Related support groups: Anxiety, Generalized Anxiety Disorder, Panic Disorder, Anxiety and Stress, Post Traumatic Stress Disorder, Social Anxiety Disorder, Performance Anxiety, Agoraphobia, Avoidant Personality Disorder

Better Sleep Could Mean Better Sex for Older Women

Posted 1 Feb 2017 by Drugs.com

WEDNESDAY, Feb. 1, 2017 – A more satisfying sex life may be only a good night's sleep away for women over 50, new research finds. Researchers led by Dr. Juliana Kling of the Mayo Clinic in Scottsdale, Ariz., tracked data from nearly 94,000 women aged 50 to 79. The investigators found that 31 percent had insomnia, and a little more than half (56 percent) said they were somewhat or very satisfied with their sex life. But too little sleep – fewer than seven to eight hours a night – was linked with a lower likelihood of sexual satisfaction, the findings showed. "This is a very important study since it examines a question which has tremendous potential impact on women's lives," said Dr. Jill Rabin, who reviewed the findings. She's co-chief of the Women's Health Program at Northwell Health in New Hyde Park, N.Y. Age played a key role in outcomes. For example, the study found that older ... Read more

Related support groups: Anxiety, Generalized Anxiety Disorder, Xanax, Anxiety and Stress, Sleep Disorders, Klonopin, Insomnia, Clonazepam, Ativan, Fatigue, Valium, Lorazepam, Hot Flashes, Alprazolam, Restless Legs Syndrome, Diazepam, Menopausal Disorders, Temazepam, Sleep Apnea, Postmenopausal Symptoms

Chronic Bullying Can Show Up in Report Cards

Posted 30 Jan 2017 by Drugs.com

MONDAY, Jan. 30, 2017 – Chronic bullying can take a toll on kids' grades. That's the suggestion of researchers said they found that young children who are bullied for years, or teens who face increased bullying in high school, lack confidence in their academic abilities, get lower grades and dislike school more than their peers. "It's extremely disturbing how many children felt bullied at school," said lead researcher Gary Ladd, a psychology professor at Arizona State University. "For teachers and parents, it's important to know that victimization tends to decline as kids get older, but some children never stop suffering from bullying during their school years," he added. For the study, Ladd's team followed 383 boys and girls from kindergarten until high school. The team based its analysis on annual surveys completed by the students about their experiences, evaluations provided by the ... Read more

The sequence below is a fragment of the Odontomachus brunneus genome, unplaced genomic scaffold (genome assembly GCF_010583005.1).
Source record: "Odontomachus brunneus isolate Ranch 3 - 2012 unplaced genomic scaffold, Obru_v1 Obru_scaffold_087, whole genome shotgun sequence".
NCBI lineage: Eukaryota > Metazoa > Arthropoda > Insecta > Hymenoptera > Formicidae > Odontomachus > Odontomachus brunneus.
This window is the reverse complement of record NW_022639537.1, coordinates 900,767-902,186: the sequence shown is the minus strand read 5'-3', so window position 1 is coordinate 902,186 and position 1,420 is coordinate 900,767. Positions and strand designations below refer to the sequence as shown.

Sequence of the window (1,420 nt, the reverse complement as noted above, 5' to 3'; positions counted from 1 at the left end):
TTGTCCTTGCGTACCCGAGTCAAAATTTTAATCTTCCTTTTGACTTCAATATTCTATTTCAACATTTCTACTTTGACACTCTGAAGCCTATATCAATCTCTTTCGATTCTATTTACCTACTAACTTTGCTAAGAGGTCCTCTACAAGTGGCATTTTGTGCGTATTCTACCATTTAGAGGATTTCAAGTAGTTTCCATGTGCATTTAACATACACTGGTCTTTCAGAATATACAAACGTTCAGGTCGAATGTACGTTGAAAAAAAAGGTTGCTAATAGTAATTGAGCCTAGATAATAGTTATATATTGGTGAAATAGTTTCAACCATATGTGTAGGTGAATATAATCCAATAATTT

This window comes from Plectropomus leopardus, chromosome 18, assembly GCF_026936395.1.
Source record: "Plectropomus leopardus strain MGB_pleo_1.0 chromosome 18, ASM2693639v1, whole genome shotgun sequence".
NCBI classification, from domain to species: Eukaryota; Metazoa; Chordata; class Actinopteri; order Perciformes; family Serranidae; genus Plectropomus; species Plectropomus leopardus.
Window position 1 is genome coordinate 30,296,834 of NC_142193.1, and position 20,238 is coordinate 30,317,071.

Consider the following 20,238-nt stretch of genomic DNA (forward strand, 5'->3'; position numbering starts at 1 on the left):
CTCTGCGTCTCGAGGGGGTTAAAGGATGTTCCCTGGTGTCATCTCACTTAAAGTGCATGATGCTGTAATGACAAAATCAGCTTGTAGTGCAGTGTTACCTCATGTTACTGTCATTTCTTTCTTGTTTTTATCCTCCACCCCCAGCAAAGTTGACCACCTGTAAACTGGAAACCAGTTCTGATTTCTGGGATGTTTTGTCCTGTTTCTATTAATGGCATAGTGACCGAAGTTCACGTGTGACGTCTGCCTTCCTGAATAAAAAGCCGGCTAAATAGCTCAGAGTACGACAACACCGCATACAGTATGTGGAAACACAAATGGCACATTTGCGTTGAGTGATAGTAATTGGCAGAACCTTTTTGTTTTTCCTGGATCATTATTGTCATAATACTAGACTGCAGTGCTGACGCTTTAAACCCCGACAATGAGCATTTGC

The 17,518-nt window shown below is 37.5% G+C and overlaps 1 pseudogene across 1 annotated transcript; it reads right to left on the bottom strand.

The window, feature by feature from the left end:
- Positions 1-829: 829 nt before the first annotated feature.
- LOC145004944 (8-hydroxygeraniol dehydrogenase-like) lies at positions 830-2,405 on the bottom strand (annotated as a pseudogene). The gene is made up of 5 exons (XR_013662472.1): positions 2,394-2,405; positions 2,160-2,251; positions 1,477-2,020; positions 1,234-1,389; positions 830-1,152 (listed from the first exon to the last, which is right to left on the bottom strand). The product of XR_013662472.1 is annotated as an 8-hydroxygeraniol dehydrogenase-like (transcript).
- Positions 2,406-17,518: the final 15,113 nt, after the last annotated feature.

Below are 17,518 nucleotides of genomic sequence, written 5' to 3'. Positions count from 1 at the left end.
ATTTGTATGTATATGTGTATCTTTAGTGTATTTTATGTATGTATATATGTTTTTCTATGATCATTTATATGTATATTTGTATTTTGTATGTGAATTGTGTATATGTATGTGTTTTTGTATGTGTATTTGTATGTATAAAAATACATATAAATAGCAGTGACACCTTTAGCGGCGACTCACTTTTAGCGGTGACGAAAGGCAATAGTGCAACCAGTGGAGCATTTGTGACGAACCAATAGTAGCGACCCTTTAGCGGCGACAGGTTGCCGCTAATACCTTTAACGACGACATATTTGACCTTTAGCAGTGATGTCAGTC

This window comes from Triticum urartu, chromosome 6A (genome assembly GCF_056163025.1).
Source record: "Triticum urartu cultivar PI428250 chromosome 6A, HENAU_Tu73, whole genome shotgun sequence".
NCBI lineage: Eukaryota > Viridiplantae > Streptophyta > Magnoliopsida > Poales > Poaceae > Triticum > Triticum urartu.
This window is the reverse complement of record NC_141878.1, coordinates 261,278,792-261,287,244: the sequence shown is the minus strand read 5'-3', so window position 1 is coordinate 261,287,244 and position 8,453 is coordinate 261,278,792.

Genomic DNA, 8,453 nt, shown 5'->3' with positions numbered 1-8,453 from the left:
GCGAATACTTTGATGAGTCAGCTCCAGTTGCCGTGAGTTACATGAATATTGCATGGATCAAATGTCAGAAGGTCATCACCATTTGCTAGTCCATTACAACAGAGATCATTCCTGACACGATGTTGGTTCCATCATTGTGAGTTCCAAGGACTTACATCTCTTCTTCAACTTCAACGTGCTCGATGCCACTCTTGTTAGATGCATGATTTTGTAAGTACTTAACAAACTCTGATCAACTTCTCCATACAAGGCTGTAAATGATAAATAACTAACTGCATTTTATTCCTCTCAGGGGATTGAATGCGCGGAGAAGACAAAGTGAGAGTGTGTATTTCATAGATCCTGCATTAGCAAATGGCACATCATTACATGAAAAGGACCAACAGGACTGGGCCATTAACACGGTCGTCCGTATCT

Related support groups: Anxiety, Generalized Anxiety Disorder, Anxiety and Stress, Social Anxiety Disorder, Agitation, Agitated State, Performance Anxiety

Stress-Busting Tips

Posted 30 Jan 2017 by Drugs.com

-- Lying around your home watching TV isn't always the best way to unwind. Police dramas, the news – even sports programming – can be stress-inducing. Plus, it's a passive activity, and mildly addictive, and nowhere near as relaxing as many other options you can choose. Here are five ways to relax at home that are truly therapeutic: 1. Listen more than you talk. "Feel good" chemicals like dopamine and oxytocin are released in the brain when you really connect with another human being. And when you really listen, your blood pressure actually goes down, according to Dr. James Lynch, an expert in mind/body medicine and a retired professor of psychiatry at the University of Maryland. 2. Take three deep breaths. Dr. Herbert Benson, professor of mind/body medicine at Harvard Medical School and co-author of The Relaxation Response, says deep breathing is a great way to deactivate the stress ... Read more

Related support groups: Anxiety, Generalized Anxiety Disorder, Anxiety and Stress, Social Anxiety Disorder, Performance Anxiety, Oxytocin, Pitocin, Syntocinon

If You Can't Stay Off Social Media, Maybe It's in Your Genes

Posted 27 Jan 2017 by Drugs.com

FRIDAY, Jan. 27, 2017 – How many hours you devote to social networking, gaming and other online media may depend on your genes, British researchers report. People differ significantly in their use of online media, and researchers are trying to determine why. This new study of twins gives DNA some of the credit. Researchers at King's College London analyzed online media use by more than 8,500 16-year-old identical and non-identical twins. Identical twins share 100 percent of their genes; non-identical twins share 50 percent of their genes. The researchers concluded that genes, or heritability, accounted for more than one-third of the differences in use of online entertainment, gaming and educational media. "Our findings contradict popular media effects theories, which typically view the media as an external entity that has some effect – either good or bad – on 'helpless' consumers," ... Read more